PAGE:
Friday, September 4, 2015


I've said before that one of my favorite books that's accidentally about D&D is the architect Rem Koolhaas' SMLXL. A repeated theme in the book is a certain gap between the possible and the actual: architecture has--more than any other artform--the power to immediately shape the way people live but, the architect, potentially so powerful, is constantly hamstrung in the ability to make these transformations actually occur.

The person charged with making architecture occur is inevitably hemmed in by the very people and situations demanding that architecture happen in the first place--the sites, the climate, the regulations, the clients' psychologies--these combine to make the architect do a lot less than what unfettered architecture can do. Some things you get to choose, some you don't. Likewise a GM has the same deal: in theory a massive ability to create situations and structures, in practice there are rules, schedules, distractions, player preferences, player expectations, etc.

The most obvious solution is to try to extend the zone of controllables as far as possible: make sure the room is like this, insist players arrive on time, publish a page of background for them to read, design a ruleset with detailed hacks, schedule in snacktime and know where you're ordering from. Then just pray the uncontrollables fall into line.

Koolhaas' architecture stories often are about adopting (being forced to adopt?) an alternate strategy--not omnipotence and control but omnidirectional provocation. Creating one radically disruptive element that does not so much control the uncontrolled elements but force them into adopting some kind of relationship to it.

Koolhaas gives the Berlin Wall as one example: viewed solely as an architectural situation, it demanded a wide variety of responses from the buildings around it, not always the same ones or predictable ones but it demanded them. Another example is the elevated train lines over dense neighborhoods: in East Williamsburg on Broadway everything is either in the shadow created by the JMZ line, looking out onto the JMZ line, or above the JMZ line. Every building has to have something to say about the JMZ, every person has to find a response to it.

So point is this is a metaphor I've found useful, mid-campaign, when so much is already an uncontrollable given: the players know they're in a fantasy world, there are orcs not because I put them there but because they're expected, there are peasants and farms for the same reason, a new player's arrived and I have no idea where the players are going to go next session.

Instead of making the adventure out of an attempt to prune away elements to only what I want the players to play with, I create something that, no matter where I put it, activates (rather than replaces) everything--a thing that they have to deal with but that the range of responses is not set. An alien ship landing rather than a rat maze.

This is what complicated, demanding monsters and items are for: they can be set down anywhere, even in the middle of a sandbox session where you have no idea what choices the players are about to make, and everything in the environment suddenly matters no matter what that environment is. The rorschach fight or the spineskelle make everything in the immediate environment dramatic.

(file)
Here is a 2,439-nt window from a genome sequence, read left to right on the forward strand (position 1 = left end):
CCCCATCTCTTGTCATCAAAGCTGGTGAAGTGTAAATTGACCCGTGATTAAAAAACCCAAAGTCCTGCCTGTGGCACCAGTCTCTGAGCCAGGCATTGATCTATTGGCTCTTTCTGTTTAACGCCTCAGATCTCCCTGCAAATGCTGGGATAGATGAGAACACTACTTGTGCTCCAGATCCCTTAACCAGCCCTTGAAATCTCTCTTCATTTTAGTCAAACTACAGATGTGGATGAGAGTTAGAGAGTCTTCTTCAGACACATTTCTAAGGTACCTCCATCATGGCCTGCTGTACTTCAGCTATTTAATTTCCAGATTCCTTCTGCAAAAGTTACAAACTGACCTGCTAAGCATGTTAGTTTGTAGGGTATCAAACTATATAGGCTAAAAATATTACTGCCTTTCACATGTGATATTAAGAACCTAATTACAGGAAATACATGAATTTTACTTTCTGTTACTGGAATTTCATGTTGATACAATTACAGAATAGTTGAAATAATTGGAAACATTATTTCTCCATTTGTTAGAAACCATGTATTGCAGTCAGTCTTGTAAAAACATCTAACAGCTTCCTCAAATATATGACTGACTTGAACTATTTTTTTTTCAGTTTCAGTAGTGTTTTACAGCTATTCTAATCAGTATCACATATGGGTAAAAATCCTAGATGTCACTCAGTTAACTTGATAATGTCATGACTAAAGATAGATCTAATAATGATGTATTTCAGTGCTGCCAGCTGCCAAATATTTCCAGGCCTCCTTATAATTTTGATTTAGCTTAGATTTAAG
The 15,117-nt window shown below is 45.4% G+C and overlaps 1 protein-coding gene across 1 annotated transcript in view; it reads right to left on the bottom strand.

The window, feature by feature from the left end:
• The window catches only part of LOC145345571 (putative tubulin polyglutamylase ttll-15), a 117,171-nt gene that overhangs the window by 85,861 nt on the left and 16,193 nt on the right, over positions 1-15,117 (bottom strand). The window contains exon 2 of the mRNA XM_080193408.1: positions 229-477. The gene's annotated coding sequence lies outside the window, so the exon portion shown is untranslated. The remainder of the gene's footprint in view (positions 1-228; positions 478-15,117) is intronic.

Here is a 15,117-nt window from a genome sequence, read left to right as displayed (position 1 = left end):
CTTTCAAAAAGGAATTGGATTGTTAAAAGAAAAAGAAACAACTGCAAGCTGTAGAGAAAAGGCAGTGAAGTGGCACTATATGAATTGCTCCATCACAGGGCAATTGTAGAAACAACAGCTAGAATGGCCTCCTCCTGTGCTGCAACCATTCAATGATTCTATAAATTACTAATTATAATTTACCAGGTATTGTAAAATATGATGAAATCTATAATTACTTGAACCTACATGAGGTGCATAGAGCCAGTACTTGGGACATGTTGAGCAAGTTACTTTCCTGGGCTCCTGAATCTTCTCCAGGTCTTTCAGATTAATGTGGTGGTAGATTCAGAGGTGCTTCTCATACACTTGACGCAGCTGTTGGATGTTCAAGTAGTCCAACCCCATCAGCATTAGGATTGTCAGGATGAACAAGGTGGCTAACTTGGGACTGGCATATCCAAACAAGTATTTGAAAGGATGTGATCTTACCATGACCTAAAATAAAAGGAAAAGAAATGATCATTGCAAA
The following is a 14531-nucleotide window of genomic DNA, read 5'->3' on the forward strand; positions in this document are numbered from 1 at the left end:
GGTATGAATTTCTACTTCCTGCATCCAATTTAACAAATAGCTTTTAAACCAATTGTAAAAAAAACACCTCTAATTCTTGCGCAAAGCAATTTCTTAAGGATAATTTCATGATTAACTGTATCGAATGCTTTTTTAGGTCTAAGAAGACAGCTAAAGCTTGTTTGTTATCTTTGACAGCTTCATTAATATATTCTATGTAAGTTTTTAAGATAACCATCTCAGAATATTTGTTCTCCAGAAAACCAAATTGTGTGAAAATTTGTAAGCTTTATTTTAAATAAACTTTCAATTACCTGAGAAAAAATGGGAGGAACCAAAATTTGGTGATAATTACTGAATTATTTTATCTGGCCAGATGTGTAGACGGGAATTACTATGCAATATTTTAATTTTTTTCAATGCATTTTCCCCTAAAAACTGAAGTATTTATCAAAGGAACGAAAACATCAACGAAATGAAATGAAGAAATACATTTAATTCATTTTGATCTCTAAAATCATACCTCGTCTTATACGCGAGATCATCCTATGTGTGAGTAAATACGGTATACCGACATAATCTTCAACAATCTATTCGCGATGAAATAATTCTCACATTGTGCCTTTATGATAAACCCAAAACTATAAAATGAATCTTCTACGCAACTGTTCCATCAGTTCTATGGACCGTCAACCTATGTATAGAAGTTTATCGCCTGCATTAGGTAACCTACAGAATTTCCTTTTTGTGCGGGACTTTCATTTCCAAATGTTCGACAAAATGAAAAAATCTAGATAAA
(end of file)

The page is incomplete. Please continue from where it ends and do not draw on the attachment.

I think as important as the usual model for adventure modules is--the invention of all-encompassing environments--the invention of well-executed, flexible game changers is equally, if not more, important. As many disruptors as dungeons.

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  1. Thank you for this article. It brings me a step closer to understanding how you run the sessions like you do, a talent I have been trying to acquire.
    Like when I was a Brubeck fan trying to understand Monk. The light is starting to turn on.

  2. Thank you for this article. It brings me a step closer to understanding how you run the sessions like you do, a talent I have been trying to acquire.
    Like when I was a Brubeck fan trying to understand Monk. The light is starting to turn on.

  3. Nice observation. You really strike a nice balance between unexpected weirdness and things that players can relate to. For instance with your knights of Tiamat, the knigths on themselves are something your players will readily accept, but their powers will probably come as a surprise. Is this balancing act something that comes naturally to you or is it a more active process in which you really think about how to implement unexpectedness without going overboard? For me it would be the latter.

    And thanks to remind me of the Spineskelle; I definitely need to run one of those!

    1. Since some players are really used to how I run things and others are new and there's a wide variety in between, I make a conscious effort to balance accessible things with weird stuff I just thought up

  4. I am very glad for this. Running an open sadbox D&D game at a meetup means I've constantly got a conflict between wondering what the established players are doing, and grabbing the attention of walk-ins.
    This post is It.
    The sessions where everything has clunked into place are the ones where there's some disruptive thing (new dungeon or location, weird thing in this town, person has odd disease, etc) that means new and old players can deal with it from similar place.
    The sessions where it feels like it's falling apart at the seams are the ones where the established players are trying to do something that the newbies don't have enough back-play to care about.
    Having a disruptor to rally around is the thing that brings both sides together.

  5. Fast forward to the future when an architect references a work of Zak as his favorite book/blog that's accidentally about architecture.